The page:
In an exemplary embodiment of the invention, the foregoing method is implemented in an aircraft to detect and isolate errors in the aircraft engine and its associated actuators and sensors. For an engine operating normally, the residuals are small and contain only measurement noise. When a fault occurs, the residuals respond in a manner systematic to the type and severity of the fault. The type of fault and the level of the fault are determined by performing hypothesis testing on the residuals. For example, a Bayesian Hypothesis Test may be performed, in which the likelihoods of various predefined fault types are assessed given the current residuals. A decision on the fault type is made, which is followed by a correlation computation to determine the fault level or severity.

In the Bayesian Hypothesis Testing, the various fault types and levels, as well as the no-fault condition, are expressed in terms of their signatures in a measurement space defined by the scaled EKF residuals, where the scaling is performed by dividing each residual by the standard deviation of that signal's noise level. This space is of dimension p, where p is the number of sensors. The values attained by the residuals when the various fault conditions are imposed are thus represented as positions in the space, and these positions are compared to real-time measurements to asses the health of the engine. Bayesian Hypothesis Testing is described in the following reference: Van Trees, H. L., Detection, Estimation, and Modulation Theory, John Wiley & Sons, N.Y., 1968 (Sections 2.1 thru 2.4).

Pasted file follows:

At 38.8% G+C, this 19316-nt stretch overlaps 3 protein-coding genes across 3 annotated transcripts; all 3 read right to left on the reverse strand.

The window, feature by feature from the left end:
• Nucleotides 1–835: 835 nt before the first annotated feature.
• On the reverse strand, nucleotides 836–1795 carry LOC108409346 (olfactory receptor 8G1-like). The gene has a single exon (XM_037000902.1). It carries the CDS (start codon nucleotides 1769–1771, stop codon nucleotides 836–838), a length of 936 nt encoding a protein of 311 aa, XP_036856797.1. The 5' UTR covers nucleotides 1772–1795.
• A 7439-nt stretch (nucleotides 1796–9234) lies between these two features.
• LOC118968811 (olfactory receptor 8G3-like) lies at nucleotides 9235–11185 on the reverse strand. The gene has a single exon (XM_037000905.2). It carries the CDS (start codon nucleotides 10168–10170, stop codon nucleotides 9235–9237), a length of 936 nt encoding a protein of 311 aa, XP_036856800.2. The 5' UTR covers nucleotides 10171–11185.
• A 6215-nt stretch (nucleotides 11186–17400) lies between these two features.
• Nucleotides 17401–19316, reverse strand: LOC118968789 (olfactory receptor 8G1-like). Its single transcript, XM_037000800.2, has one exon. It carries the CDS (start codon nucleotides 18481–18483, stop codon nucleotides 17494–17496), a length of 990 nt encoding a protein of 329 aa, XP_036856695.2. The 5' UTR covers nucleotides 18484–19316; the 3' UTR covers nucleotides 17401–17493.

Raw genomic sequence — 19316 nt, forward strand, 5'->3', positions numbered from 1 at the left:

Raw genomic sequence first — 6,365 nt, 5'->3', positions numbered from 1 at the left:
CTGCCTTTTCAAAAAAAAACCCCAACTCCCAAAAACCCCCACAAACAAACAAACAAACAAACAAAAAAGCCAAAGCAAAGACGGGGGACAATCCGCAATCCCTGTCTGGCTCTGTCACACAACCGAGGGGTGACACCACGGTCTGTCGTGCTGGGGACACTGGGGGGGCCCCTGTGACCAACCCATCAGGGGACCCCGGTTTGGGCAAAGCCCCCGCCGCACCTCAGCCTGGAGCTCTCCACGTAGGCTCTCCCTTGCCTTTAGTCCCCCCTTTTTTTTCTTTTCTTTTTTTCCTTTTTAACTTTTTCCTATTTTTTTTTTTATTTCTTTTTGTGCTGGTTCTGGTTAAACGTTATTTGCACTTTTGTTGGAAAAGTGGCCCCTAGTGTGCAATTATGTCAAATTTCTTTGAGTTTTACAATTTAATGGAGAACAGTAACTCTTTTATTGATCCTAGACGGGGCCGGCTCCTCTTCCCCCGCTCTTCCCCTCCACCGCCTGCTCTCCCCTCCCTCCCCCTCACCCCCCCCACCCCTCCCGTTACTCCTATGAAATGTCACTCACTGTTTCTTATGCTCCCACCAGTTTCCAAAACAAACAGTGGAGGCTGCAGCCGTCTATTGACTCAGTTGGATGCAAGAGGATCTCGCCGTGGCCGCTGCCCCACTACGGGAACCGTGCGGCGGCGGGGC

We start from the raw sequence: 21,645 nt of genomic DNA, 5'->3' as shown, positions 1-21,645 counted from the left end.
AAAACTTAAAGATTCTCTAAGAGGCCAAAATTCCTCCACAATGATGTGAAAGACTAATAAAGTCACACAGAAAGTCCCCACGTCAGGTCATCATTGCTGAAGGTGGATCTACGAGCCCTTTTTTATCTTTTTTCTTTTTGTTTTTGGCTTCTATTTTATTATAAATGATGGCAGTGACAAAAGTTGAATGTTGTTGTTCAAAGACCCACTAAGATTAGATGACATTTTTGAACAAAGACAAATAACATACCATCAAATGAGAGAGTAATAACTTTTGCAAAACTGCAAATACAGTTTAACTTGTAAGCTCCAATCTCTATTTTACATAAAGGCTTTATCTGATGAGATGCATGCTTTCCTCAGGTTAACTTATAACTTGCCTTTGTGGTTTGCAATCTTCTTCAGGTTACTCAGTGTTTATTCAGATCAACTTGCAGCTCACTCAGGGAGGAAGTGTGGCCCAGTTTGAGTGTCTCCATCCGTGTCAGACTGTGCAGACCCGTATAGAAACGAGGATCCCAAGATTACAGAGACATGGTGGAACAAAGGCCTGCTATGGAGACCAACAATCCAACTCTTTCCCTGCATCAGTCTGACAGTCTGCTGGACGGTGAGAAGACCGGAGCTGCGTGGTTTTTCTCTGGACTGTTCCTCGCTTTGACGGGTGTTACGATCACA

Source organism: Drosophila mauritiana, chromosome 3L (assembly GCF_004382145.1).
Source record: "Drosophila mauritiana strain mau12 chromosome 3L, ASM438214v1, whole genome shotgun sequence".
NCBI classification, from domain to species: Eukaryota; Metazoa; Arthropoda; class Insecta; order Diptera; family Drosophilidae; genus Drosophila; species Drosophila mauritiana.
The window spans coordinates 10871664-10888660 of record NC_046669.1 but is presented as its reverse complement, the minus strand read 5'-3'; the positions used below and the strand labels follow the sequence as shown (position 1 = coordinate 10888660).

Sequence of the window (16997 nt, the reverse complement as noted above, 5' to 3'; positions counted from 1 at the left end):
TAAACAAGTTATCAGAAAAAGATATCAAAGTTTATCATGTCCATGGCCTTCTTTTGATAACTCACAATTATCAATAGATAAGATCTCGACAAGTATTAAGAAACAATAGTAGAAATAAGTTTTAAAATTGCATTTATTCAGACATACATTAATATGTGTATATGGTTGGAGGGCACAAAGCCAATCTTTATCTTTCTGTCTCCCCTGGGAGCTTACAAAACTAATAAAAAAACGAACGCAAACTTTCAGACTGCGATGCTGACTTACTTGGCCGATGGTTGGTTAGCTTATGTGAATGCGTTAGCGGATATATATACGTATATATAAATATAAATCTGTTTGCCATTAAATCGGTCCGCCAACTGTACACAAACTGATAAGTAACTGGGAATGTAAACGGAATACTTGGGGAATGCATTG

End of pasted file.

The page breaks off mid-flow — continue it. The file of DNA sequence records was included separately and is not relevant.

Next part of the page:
Because the sensors are subjected to noise and unknown biases, the fault conditions give rise not to discrete positions in the measurement space, but rather to probabilistic distributions in the space. More precisely, these are conditional probability functions defined on the p-dimensional space, given the various fault hypotheses. If the sensor noise is considered to be Gaussian and white, the fault hypotheses may be represented as ellipsoidal functions centered on various mean positions in the space, with the axes of the ellipsoid sized according to the noise variance in each dimension. When the noise is independent across sensors, it is customary to normalize the dimensions of the measurement space by the standard deviation of the corresponding sensor noise, so that the ellipsoidal probability density functions degenerate to spherical functions of uniform radius. Further, in the absence of a priori knowledge of engine faults, the various fault hypotheses are assumed to be equally likely over a given time interval. Under these assumptions, the implementation of an optimal Bayesian Hypothesis test that minimizes the probability of error (false positives, false negatives, and misclassifications) is accomplished by means of a simple distance computation between the real-time residuals and the p-dimensional reference hypotheses, after dividing each residual by the standard deviation of the sensor noise. This is because the conditional probabilities are represented directly by distance, in the standard Euclidian sense, within the normalized measurement space.

In another exemplary embodiment of the present invention, there is a computer program product for enabling a computer to implement the operations for performing fault estimation based on residuals of detected signals, the computer program product comprising a computer readable medium and instructions on the computer readable medium, the operations including: comparing the detected signals with estimates of the detected signals, based on an extended Kalman filter (EKF), and outputting the residuals (step 100); and determining a fault type and a fault level by performing hypothesis testing on the residuals (step 101), as described above in relation to FIG. 1.